- Ocular Ultrasound – Tomey UD-8000
A non-invasive imaging technique that uses high-frequency sound waves to produce images of the eye’s structure for evaluation.
What does the optometrist in your practice do?
At Queensland Eye & Retina Specialists we aim to deliver exceptional patient care.
Our highly qualified Optometrists provide preliminary testing and assessment of the lens and ocular conditions, perform diagnostic scans, and assess spectacle refractive needs. to provide the specialist with comprehensive results to assist with the examination. This protocol ensures that examination and treatment can be tailored to each individual patient in order to achieve the best possible outcome for each patient to the highest level of quality and care.
What is the difference between an Optometrist and an Ophthalmologist?
An Ophthalmologist is a medical doctor specialising in the diagnosis and management of eye disorders. They have undertaken a minimum 12 years of training. Here at Queensland Eye & Retina Specialists (QERS), Dr Sean Cheng has further subspeciality training in Medical and Surgical Retinal conditions.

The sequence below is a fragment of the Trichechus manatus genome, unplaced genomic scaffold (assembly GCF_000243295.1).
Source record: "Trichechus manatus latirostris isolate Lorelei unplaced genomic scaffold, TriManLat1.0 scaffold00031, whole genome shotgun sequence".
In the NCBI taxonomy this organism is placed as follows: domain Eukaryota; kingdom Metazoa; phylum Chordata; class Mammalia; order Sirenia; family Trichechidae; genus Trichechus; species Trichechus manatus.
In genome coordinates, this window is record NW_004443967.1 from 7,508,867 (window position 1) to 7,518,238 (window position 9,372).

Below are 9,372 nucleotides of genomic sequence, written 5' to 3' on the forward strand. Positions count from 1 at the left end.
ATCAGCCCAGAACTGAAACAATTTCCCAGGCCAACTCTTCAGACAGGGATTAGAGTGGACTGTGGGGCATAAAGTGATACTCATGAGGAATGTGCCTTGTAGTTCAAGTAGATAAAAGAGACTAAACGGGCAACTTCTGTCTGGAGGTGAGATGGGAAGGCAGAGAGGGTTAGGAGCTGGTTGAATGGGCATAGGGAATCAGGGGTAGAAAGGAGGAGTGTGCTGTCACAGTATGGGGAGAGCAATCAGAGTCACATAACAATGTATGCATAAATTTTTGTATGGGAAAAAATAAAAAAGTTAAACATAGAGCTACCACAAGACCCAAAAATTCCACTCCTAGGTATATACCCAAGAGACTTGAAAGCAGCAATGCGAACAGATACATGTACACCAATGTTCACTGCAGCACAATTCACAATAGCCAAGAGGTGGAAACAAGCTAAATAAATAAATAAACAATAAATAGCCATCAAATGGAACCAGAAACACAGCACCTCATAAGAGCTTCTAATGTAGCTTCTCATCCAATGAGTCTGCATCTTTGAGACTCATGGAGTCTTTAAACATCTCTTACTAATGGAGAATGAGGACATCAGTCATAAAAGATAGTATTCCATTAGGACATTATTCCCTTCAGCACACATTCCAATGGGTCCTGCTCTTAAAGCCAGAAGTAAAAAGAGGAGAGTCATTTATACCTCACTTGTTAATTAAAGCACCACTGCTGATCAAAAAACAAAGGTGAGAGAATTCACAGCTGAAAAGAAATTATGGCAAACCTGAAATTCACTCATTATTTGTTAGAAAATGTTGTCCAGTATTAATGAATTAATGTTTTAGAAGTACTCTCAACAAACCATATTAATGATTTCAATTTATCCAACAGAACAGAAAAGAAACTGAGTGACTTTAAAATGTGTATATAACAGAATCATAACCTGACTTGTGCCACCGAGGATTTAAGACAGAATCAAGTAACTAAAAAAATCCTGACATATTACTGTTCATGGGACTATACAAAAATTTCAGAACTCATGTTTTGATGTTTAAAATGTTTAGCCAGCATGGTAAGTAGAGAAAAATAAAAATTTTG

An Optometrist is a health professional with a university degree in Optometry and is registered with the Optometry board of Australia. Optometrists examine eyes and visual problems. They prescribe and fit glasses or contact lenses and refer patients on to Ophthalmologists for further investigation as appropriate.
Within QERS, the Optometrist works alongside the Ophthalmologist (specialist medical doctor), to assist with examination and diagnostic testing for eye diseases and problems. They can also assess your refractive needs for spectacles (glasses) as necessary, however we do not fit or dispense glasses or contact lenses at QERS.
What does the technician in your practice do?
At Queensland Eye & Retina Specialists we aim to deliver exceptional patient care.